Pest Control News

Tuesday, 24 May 2016

Super Sized Rat?

The Super-Size Rat – an urban myth?
Not so long ago, the Internet went into a meltdown over a photo posted of what looked like a giant rat. As it turned out, it was a trick of the eye and a law of physics colliding to give a false impression.
That said, in early April 2016 another photo appeared of another rat that this time, seemed to be genuine – in other words, the brown rat, common in villages, towns and cities across the UK, was big. Possibly bigger than normal and certainly big enough to once again ignite debate about the rat, its size and its prevalence. 
A lesson from history
The discovery of a giant rat fossil, the size of a small dog, has raised many questions, one being just hoe big can rats grow. 
Scientists have not delivered the reassurance many rodent-hating people wanted to hear because, given the right circumstances, the rat could grow as big as a cow. 
Giant rodents roamed the earth for millennia with huge fossils being found in east Timor and other far flung, tropical countries. These species of rat are now extinct and were thought to be herbivores. The modern equivalent of a large rat would be the capybara, roughly the same size as a sheep but do not roam free here in the UK.
The largest known rat is the now extinct Josephoartegasia monesi which would have weighed over a ton and as large as a bull.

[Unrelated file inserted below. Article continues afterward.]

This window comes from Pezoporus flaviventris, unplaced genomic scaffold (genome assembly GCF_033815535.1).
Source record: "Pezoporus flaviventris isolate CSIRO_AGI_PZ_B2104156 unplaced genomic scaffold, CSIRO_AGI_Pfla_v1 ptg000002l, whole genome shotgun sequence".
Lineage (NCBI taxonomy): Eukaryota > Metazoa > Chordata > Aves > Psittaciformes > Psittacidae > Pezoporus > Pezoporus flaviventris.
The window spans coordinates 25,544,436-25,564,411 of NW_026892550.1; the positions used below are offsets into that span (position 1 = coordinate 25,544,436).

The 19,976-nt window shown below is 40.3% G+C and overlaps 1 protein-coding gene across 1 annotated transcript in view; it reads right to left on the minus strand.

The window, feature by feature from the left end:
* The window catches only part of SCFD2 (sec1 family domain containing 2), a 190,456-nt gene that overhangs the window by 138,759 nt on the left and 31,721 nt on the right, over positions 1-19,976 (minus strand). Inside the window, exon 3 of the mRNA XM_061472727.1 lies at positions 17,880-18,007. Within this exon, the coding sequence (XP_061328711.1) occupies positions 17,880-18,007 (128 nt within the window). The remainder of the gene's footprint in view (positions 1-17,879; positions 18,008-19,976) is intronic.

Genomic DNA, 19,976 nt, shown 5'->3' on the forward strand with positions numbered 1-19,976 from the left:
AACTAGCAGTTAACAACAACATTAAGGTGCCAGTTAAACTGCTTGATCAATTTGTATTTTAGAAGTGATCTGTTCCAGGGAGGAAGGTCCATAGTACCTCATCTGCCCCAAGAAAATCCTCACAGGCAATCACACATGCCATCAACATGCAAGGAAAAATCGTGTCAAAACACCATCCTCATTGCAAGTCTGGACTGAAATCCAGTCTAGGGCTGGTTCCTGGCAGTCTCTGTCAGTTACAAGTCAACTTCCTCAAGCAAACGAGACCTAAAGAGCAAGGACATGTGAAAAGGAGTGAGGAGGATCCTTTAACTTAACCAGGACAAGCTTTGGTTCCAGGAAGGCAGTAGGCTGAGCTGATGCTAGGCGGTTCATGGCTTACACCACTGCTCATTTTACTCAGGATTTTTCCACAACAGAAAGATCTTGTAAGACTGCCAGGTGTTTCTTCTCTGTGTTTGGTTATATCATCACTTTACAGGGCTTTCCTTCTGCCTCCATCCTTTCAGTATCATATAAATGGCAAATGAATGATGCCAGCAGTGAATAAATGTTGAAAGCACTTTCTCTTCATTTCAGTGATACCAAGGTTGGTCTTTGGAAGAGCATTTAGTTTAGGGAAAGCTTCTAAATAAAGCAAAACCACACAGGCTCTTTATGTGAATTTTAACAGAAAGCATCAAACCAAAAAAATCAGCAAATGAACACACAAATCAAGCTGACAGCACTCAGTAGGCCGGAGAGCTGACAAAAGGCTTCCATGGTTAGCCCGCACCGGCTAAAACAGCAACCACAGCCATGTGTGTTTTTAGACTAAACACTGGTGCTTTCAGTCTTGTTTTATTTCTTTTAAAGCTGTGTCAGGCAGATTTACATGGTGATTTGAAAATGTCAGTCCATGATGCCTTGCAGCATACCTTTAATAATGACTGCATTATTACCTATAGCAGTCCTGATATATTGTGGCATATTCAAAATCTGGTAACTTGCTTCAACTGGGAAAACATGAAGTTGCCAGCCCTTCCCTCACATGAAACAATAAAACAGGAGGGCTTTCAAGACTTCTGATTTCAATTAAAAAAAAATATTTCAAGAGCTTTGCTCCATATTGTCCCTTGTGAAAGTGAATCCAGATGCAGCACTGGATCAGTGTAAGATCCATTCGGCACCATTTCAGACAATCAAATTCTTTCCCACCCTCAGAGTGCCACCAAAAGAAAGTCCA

So, the super-rat is consigned to history then?
Possibly not say scientists, because the right conditions may be closer than we think:
  • Dominant species – known as the right ecospace, if the rat has the opportunity to become the dominant species, it will grow in size and drive smaller native species to extinction
  • Abundant food supply – it has long been known that the rat is a scavenger and where there is a ready food supply, there will be rats. Hence, what were common and accepted sights in the countries, are now unwelcome sights in the urban setting: rats in food and waste bins. 
But there is a third, pressing issue that is having an impact – the increasing resistance that rats are showing to chemical and poisons. 
Is there an effective pest control option?
Pest controllers and organisations that regulate the industry are constantly innovating methods for effective rat proofing and control. As with all pest infestations, prevention is better than cure but if you do spot a rat in or near your property, getting it dealt with quickly and effectively is essential. 

But scientists are clear on one thing; regardless of how much rats grow or evolve, the key is cutting off their food supply, preventing them from growing into a healthier, bigger species.